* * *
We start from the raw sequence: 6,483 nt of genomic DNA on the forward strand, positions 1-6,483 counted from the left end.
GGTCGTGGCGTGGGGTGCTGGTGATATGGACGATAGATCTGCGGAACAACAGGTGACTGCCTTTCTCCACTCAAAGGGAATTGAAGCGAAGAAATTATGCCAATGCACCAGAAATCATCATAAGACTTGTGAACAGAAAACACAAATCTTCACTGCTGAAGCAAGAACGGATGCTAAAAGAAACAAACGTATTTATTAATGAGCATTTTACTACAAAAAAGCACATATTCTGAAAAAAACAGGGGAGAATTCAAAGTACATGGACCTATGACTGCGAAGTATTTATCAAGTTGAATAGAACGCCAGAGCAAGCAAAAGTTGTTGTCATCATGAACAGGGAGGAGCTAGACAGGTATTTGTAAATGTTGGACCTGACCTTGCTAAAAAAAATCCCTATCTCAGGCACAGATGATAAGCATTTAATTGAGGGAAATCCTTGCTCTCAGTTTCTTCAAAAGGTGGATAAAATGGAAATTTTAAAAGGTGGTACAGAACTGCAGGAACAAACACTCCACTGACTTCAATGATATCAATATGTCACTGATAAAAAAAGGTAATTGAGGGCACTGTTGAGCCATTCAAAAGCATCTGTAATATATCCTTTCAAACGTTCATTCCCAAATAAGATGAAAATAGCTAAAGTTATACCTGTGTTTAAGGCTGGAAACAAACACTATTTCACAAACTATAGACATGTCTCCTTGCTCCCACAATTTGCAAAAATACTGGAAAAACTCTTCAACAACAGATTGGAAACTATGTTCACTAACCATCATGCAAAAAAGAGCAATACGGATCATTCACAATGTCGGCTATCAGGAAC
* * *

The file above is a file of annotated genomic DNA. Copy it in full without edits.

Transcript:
We start from the raw sequence: 6,483 nt of genomic DNA on the forward strand, positions 1-6,483 counted from the left end.
GGTCGTGGCGTGGGGTGCTGGTGATATGGACGATAGATCTGCGGAACAACAGGTGACTGCCTTTCTCCACTCAAAGGGAATTGAAGCGAAGAAATTATGCCAATGCACCAGAAATCATCATAAGACTTGTGAACAGAAAACACAAATCTTCACTGCTGAAGCAAGAACGGATGCTAAAAGAAACAAACGTATTTATTAATGAGCATTTTACTACAAAAAAGCACATATTCTGAAAAAAACAGGGGAGAATTCAAAGTACATGGACCTATGACTGCGAAGTATTTATCAAGTTGAATAGAACGCCAGAGCAAGCAAAAGTTGTTGTCATCATGAACAGGGAGGAGCTAGACAGGTATTTGTAAATGTTGGACCTGACCTTGCTAAAAAAAATCCCTATCTCAGGCACAGATGATAAGCATTTAATTGAGGGAAATCCTTGCTCTCAGTTTCTTCAAAAGGTGGATAAAATGGAAATTTTAAAAGGTGGTACAGAACTGCAGGAACAAACACTCCACTGACTTCAATGATATCAATATGTCACTGATAAAAAAAGGTAATTGAGGGCACTGTTGAGCCATTCAAAAGCATCTGTAATATATCCTTTCAAACGTTCATTCCCAAATAAGATGAAAATAGCTAAAGTTATACCTGTGTTTAAGGCTGGAAACAAACACTATTTCACAAACTATAGACATGTCTCCTTGCTCCCACAATTTGCAAAAATACTGGAAAAACTCTTCAACAACAGATTGGAAACTATGTTCACTAACCATCATGCAAAAAAGAGCAATACGGATCATTCACAATGTCGGCTATCAGGAAC